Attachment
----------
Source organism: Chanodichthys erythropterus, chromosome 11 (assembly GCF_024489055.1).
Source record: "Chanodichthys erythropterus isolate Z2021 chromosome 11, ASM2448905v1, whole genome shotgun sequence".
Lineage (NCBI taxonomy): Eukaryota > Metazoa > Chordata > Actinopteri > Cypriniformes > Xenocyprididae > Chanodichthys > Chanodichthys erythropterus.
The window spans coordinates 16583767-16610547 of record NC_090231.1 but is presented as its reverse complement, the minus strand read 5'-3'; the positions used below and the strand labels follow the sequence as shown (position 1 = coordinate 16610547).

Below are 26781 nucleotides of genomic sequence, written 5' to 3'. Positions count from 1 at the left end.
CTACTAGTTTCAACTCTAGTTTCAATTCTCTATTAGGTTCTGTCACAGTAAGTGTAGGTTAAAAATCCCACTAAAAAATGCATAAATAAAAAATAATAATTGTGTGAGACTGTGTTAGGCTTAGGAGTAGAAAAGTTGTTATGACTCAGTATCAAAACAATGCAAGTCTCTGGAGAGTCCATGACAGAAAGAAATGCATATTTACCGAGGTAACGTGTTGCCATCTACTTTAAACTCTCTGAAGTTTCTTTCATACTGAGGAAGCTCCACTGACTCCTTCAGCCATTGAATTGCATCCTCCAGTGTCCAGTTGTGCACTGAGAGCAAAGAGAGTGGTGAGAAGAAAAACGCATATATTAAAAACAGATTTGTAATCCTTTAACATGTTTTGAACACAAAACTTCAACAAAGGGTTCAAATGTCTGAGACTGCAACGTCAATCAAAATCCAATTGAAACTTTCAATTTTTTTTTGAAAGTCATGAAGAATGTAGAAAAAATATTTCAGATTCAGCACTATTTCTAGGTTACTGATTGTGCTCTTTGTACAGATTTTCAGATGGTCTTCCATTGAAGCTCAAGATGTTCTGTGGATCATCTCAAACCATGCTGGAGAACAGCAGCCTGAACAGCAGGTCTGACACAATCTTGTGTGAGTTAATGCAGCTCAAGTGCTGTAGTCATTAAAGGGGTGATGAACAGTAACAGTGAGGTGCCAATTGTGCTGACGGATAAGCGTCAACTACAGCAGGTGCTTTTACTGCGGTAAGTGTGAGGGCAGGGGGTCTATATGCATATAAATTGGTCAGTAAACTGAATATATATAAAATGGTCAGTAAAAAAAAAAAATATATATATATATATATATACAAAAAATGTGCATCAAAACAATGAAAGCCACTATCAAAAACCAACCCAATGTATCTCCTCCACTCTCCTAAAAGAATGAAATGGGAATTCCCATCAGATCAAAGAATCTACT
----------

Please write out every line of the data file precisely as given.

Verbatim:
Source organism: Chanodichthys erythropterus, chromosome 11 (assembly GCF_024489055.1).
Source record: "Chanodichthys erythropterus isolate Z2021 chromosome 11, ASM2448905v1, whole genome shotgun sequence".
Lineage (NCBI taxonomy): Eukaryota > Metazoa > Chordata > Actinopteri > Cypriniformes > Xenocyprididae > Chanodichthys > Chanodichthys erythropterus.
The window spans coordinates 16583767-16610547 of record NC_090231.1 but is presented as its reverse complement, the minus strand read 5'-3'; the positions used below and the strand labels follow the sequence as shown (position 1 = coordinate 16610547).

Below are 26781 nucleotides of genomic sequence, written 5' to 3'. Positions count from 1 at the left end.
CTACTAGTTTCAACTCTAGTTTCAATTCTCTATTAGGTTCTGTCACAGTAAGTGTAGGTTAAAAATCCCACTAAAAAATGCATAAATAAAAAATAATAATTGTGTGAGACTGTGTTAGGCTTAGGAGTAGAAAAGTTGTTATGACTCAGTATCAAAACAATGCAAGTCTCTGGAGAGTCCATGACAGAAAGAAATGCATATTTACCGAGGTAACGTGTTGCCATCTACTTTAAACTCTCTGAAGTTTCTTTCATACTGAGGAAGCTCCACTGACTCCTTCAGCCATTGAATTGCATCCTCCAGTGTCCAGTTGTGCACTGAGAGCAAAGAGAGTGGTGAGAAGAAAAACGCATATATTAAAAACAGATTTGTAATCCTTTAACATGTTTTGAACACAAAACTTCAACAAAGGGTTCAAATGTCTGAGACTGCAACGTCAATCAAAATCCAATTGAAACTTTCAATTTTTTTTTGAAAGTCATGAAGAATGTAGAAAAAATATTTCAGATTCAGCACTATTTCTAGGTTACTGATTGTGCTCTTTGTACAGATTTTCAGATGGTCTTCCATTGAAGCTCAAGATGTTCTGTGGATCATCTCAAACCATGCTGGAGAACAGCAGCCTGAACAGCAGGTCTGACACAATCTTGTGTGAGTTAATGCAGCTCAAGTGCTGTAGTCATTAAAGGGGTGATGAACAGTAACAGTGAGGTGCCAATTGTGCTGACGGATAAGCGTCAACTACAGCAGGTGCTTTTACTGCGGTAAGTGTGAGGGCAGGGGGTCTATATGCATATAAATTGGTCAGTAAACTGAATATATATAAAATGGTCAGTAAAAAAAAAAAATATATATATATATATATATACAAAAAATGTGCATCAAAACAATGAAAGCCACTATCAAAAACCAACCCAATGTATCTCCTCCACTCTCCTAAAAGAATGAAATGGGAATTCCCATCAGATCAAAGAATCTACT